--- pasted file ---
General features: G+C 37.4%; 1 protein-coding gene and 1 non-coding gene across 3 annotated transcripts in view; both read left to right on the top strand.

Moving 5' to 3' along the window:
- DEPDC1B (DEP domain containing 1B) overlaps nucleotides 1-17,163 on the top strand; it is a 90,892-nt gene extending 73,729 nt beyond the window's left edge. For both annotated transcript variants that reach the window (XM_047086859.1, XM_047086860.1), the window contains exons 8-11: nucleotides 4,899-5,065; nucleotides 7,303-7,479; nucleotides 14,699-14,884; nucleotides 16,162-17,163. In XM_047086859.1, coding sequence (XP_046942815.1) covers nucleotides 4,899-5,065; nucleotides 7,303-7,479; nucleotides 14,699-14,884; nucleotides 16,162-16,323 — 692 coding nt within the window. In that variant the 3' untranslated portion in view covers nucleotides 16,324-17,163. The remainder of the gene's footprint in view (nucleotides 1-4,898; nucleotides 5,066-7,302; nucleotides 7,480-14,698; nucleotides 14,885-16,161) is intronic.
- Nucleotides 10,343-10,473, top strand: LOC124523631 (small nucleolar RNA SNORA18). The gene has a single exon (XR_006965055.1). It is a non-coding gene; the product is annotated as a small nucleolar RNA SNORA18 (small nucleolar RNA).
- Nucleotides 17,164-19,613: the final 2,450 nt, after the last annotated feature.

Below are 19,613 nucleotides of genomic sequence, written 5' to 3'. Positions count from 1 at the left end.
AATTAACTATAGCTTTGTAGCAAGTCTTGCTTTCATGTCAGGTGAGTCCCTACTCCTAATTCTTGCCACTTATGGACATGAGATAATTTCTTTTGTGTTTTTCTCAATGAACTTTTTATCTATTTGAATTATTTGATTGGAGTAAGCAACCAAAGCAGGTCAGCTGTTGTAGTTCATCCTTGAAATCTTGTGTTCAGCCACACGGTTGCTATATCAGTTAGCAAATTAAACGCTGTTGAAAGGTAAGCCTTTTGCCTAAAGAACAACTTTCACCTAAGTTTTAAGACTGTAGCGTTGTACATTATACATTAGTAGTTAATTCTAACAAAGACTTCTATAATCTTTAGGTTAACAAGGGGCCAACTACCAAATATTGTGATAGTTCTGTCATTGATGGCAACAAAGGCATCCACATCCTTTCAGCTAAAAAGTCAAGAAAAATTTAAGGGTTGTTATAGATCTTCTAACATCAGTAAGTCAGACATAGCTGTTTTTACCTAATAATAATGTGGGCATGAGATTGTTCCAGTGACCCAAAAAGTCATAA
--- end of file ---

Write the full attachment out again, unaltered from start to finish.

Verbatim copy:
General features: G+C 37.4%; 1 protein-coding gene and 1 non-coding gene across 3 annotated transcripts in view; both read left to right on the top strand.

Moving 5' to 3' along the window:
- DEPDC1B (DEP domain containing 1B) overlaps nucleotides 1-17,163 on the top strand; it is a 90,892-nt gene extending 73,729 nt beyond the window's left edge. For both annotated transcript variants that reach the window (XM_047086859.1, XM_047086860.1), the window contains exons 8-11: nucleotides 4,899-5,065; nucleotides 7,303-7,479; nucleotides 14,699-14,884; nucleotides 16,162-17,163. In XM_047086859.1, coding sequence (XP_046942815.1) covers nucleotides 4,899-5,065; nucleotides 7,303-7,479; nucleotides 14,699-14,884; nucleotides 16,162-16,323 — 692 coding nt within the window. In that variant the 3' untranslated portion in view covers nucleotides 16,324-17,163. The remainder of the gene's footprint in view (nucleotides 1-4,898; nucleotides 5,066-7,302; nucleotides 7,480-14,698; nucleotides 14,885-16,161) is intronic.
- Nucleotides 10,343-10,473, top strand: LOC124523631 (small nucleolar RNA SNORA18). The gene has a single exon (XR_006965055.1). It is a non-coding gene; the product is annotated as a small nucleolar RNA SNORA18 (small nucleolar RNA).
- Nucleotides 17,164-19,613: the final 2,450 nt, after the last annotated feature.

Below are 19,613 nucleotides of genomic sequence, written 5' to 3'. Positions count from 1 at the left end.
AATTAACTATAGCTTTGTAGCAAGTCTTGCTTTCATGTCAGGTGAGTCCCTACTCCTAATTCTTGCCACTTATGGACATGAGATAATTTCTTTTGTGTTTTTCTCAATGAACTTTTTATCTATTTGAATTATTTGATTGGAGTAAGCAACCAAAGCAGGTCAGCTGTTGTAGTTCATCCTTGAAATCTTGTGTTCAGCCACACGGTTGCTATATCAGTTAGCAAATTAAACGCTGTTGAAAGGTAAGCCTTTTGCCTAAAGAACAACTTTCACCTAAGTTTTAAGACTGTAGCGTTGTACATTATACATTAGTAGTTAATTCTAACAAAGACTTCTATAATCTTTAGGTTAACAAGGGGCCAACTACCAAATATTGTGATAGTTCTGTCATTGATGGCAACAAAGGCATCCACATCCTTTCAGCTAAAAAGTCAAGAAAAATTTAAGGGTTGTTATAGATCTTCTAACATCAGTAAGTCAGACATAGCTGTTTTTACCTAATAATAATGTGGGCATGAGATTGTTCCAGTGACCCAAAAAGTCATAA